And in any case he knew what Margriet would want. Like Olivia, asserting that if she had the choice he would be Bernard and she would take him home, his new wife would opt for the status quo, for the continued presence of the son she’d borne and raised. Nor would he be able to deny that to her. He thought it likely they would be a happier family without Pieter, but Pieter would no doubt say the same about him. In fact, he had. Perhaps he should offer to take Pieter’s place: not that the sailors would appreciate a stowaway with rheumatic land-legs. No, that was foolish. Margriet wanted him; he had no false modesty about that. Margriet wanted too much, perhaps. Expected too much. He was no saint, and he had no idea how to play stepfather to Pieter. He would only make things worse.

I think, in the end, I will trust George, that this is what Pieter wanted. And if I feel weak in my decision, I can always blame George, as he invited me to. Only my own conscience will suffer. I hope Margriet won’t be too upset. I hope Pieter will live and prosper. I hope Olivia and George can be happy.

He turned his steps away from the Square and into the darkened tunnels of the streets once more, his mind full of the white wings of sailing ships leaving the safety of harbor and venturing to shores unknown. For him, home was calling. It would be far from an easy homecoming, but he had been away too much of late. He had so much to explain to Margriet: Pieter, George, Catharina… Olivia. It would be a mixture of truth and lies, like everything else he’d told her.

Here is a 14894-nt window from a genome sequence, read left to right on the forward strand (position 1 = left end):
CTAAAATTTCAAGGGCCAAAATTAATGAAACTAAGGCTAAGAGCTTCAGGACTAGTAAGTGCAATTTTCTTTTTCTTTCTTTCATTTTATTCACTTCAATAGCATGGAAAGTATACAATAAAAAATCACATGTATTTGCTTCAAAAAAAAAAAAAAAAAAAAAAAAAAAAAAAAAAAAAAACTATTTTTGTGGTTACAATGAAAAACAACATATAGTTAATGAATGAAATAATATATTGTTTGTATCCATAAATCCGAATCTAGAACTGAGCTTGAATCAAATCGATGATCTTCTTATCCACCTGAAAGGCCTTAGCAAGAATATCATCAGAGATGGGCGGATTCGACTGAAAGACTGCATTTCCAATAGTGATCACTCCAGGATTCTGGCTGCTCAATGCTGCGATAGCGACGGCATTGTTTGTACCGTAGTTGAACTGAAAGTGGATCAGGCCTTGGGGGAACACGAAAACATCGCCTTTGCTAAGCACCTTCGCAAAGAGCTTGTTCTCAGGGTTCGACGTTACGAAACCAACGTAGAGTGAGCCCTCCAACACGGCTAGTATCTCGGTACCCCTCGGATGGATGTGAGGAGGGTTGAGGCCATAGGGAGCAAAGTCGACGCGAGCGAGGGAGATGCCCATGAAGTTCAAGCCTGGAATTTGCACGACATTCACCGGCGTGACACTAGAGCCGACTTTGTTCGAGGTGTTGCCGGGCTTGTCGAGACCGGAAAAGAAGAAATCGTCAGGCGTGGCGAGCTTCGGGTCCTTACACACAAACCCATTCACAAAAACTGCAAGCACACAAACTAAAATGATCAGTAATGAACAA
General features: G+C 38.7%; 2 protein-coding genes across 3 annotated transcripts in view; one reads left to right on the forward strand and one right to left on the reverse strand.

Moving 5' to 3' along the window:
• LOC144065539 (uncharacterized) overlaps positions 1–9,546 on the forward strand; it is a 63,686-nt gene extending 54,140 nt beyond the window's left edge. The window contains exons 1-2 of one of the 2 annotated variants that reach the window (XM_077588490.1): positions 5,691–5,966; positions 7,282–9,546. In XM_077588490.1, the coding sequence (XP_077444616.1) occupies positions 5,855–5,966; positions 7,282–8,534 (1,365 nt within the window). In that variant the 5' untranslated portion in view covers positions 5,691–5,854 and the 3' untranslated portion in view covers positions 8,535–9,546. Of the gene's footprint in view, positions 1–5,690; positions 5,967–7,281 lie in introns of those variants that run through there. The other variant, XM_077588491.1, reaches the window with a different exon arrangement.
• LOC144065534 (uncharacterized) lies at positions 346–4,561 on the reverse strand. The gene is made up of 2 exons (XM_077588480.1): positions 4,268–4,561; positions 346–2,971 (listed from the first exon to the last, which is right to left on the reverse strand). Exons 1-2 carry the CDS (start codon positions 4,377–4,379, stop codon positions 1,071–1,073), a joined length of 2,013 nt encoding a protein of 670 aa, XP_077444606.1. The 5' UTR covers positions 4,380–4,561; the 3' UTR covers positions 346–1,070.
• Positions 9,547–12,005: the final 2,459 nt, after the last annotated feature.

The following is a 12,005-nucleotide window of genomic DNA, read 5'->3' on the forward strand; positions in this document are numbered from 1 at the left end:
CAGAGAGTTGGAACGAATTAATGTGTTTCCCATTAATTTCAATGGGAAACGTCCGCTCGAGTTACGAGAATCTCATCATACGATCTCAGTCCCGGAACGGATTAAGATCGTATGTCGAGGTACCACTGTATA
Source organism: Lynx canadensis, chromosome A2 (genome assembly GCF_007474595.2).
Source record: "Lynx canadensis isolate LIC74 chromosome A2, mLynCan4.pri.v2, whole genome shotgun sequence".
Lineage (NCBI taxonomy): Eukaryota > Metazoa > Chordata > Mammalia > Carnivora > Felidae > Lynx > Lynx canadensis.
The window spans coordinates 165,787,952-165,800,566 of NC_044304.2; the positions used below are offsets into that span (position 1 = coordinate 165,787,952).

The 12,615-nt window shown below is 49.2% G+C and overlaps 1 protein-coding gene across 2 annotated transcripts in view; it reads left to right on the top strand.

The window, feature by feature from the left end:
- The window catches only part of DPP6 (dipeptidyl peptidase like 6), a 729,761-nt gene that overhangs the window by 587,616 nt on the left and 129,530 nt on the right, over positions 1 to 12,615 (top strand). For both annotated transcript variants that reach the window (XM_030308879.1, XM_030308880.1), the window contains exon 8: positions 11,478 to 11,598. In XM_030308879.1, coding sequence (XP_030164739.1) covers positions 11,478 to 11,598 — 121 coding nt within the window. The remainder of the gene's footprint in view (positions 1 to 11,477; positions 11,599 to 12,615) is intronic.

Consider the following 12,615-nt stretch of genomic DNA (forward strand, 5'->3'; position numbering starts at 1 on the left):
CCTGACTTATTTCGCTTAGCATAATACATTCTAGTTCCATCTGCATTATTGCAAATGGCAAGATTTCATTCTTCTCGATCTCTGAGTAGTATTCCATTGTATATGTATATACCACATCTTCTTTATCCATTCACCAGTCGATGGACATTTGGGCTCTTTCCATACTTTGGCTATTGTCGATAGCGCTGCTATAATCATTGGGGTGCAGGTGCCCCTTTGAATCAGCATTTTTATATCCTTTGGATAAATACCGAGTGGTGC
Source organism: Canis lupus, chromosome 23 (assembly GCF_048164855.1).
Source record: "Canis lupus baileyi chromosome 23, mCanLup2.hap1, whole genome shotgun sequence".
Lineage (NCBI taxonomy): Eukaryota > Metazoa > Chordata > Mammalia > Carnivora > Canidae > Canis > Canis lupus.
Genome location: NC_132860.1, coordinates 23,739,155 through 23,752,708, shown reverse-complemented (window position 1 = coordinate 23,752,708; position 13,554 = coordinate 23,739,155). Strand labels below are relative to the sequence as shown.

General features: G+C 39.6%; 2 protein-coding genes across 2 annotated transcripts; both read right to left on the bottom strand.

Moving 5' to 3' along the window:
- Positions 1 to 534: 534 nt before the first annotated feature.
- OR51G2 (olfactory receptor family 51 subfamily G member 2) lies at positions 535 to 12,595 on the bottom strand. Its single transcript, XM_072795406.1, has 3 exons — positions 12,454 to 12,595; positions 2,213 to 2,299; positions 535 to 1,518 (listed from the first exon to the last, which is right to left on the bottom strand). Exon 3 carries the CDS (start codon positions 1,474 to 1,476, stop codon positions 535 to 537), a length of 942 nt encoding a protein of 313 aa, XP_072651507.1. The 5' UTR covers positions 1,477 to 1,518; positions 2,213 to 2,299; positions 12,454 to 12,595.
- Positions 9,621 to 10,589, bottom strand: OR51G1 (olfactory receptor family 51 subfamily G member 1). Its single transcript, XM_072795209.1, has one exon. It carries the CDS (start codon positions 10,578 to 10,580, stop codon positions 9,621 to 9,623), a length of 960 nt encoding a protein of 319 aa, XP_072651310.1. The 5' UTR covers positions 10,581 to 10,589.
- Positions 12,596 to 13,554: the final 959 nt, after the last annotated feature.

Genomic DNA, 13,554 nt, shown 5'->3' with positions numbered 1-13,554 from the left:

All at once the lingering shadows sucked him into a swamp of regret. He should have gone back with Olivia. At least there he could have been, for the first time in years, free of lies. Speaking with her, he’d been congratulating himself on each forthright remark, calling attention to it with a marker: frankly, to be absolutely honest, to tell the truth. It was such unaccustomed exercise; perhaps he’d strained a truth muscle, for now it hurt. He wanted to go home, babble of his adventures and his deceptions and his prevarications, write his memoirs, tell anyone who would listen what he had been and done, bore them all to death with candor.

And to what purpose? To make me feel better. Nothing else.

Damn it, Bernt. You have a life. It’s a life of lies, but you chose that, and other people depend on you now. Go live your life, and make it a good one. And be thankful you didn’t lie to Olivia, and that she will remember you as the man you truly are.